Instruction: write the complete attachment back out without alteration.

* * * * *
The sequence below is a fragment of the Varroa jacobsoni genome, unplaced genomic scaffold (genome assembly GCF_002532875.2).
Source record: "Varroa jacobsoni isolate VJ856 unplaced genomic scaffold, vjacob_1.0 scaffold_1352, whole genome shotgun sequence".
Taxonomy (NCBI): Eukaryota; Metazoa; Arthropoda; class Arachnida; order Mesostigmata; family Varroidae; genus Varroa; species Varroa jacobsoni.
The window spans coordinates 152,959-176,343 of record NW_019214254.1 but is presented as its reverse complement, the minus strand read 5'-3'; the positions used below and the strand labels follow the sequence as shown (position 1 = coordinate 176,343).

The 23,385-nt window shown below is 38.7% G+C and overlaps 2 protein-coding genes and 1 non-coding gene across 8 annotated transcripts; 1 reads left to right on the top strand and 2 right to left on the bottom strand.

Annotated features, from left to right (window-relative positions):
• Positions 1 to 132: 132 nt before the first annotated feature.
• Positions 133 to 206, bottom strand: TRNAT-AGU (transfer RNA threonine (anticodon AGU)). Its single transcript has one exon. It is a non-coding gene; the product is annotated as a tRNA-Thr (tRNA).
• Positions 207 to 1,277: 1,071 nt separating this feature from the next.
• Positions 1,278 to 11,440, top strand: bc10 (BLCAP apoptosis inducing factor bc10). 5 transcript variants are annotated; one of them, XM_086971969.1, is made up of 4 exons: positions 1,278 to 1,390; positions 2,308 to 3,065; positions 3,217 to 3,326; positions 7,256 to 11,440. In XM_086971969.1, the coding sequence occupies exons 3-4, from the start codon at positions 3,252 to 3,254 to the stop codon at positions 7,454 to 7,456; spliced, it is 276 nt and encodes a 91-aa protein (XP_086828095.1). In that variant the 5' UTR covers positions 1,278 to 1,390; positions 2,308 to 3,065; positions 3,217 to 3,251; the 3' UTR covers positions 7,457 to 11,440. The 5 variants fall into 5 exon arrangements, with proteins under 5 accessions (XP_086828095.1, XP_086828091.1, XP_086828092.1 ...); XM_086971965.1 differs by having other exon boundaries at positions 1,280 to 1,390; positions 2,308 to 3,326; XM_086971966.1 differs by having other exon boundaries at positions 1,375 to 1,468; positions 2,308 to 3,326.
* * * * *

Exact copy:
The sequence below is a fragment of the Varroa jacobsoni genome, unplaced genomic scaffold (genome assembly GCF_002532875.2).
Source record: "Varroa jacobsoni isolate VJ856 unplaced genomic scaffold, vjacob_1.0 scaffold_1352, whole genome shotgun sequence".
Taxonomy (NCBI): Eukaryota; Metazoa; Arthropoda; class Arachnida; order Mesostigmata; family Varroidae; genus Varroa; species Varroa jacobsoni.
The window spans coordinates 152,959-176,343 of record NW_019214254.1 but is presented as its reverse complement, the minus strand read 5'-3'; the positions used below and the strand labels follow the sequence as shown (position 1 = coordinate 176,343).

The 23,385-nt window shown below is 38.7% G+C and overlaps 2 protein-coding genes and 1 non-coding gene across 8 annotated transcripts; 1 reads left to right on the top strand and 2 right to left on the bottom strand.

Annotated features, from left to right (window-relative positions):
• Positions 1 to 132: 132 nt before the first annotated feature.
• Positions 133 to 206, bottom strand: TRNAT-AGU (transfer RNA threonine (anticodon AGU)). Its single transcript has one exon. It is a non-coding gene; the product is annotated as a tRNA-Thr (tRNA).
• Positions 207 to 1,277: 1,071 nt separating this feature from the next.
• Positions 1,278 to 11,440, top strand: bc10 (BLCAP apoptosis inducing factor bc10). 5 transcript variants are annotated; one of them, XM_086971969.1, is made up of 4 exons: positions 1,278 to 1,390; positions 2,308 to 3,065; positions 3,217 to 3,326; positions 7,256 to 11,440. In XM_086971969.1, the coding sequence occupies exons 3-4, from the start codon at positions 3,252 to 3,254 to the stop codon at positions 7,454 to 7,456; spliced, it is 276 nt and encodes a 91-aa protein (XP_086828095.1). In that variant the 5' UTR covers positions 1,278 to 1,390; positions 2,308 to 3,065; positions 3,217 to 3,251; the 3' UTR covers positions 7,457 to 11,440. The 5 variants fall into 5 exon arrangements, with proteins under 5 accessions (XP_086828095.1, XP_086828091.1, XP_086828092.1 ...); XM_086971965.1 differs by having other exon boundaries at positions 1,280 to 1,390; positions 2,308 to 3,326; XM_086971966.1 differs by having other exon boundaries at positions 1,375 to 1,468; positions 2,308 to 3,326.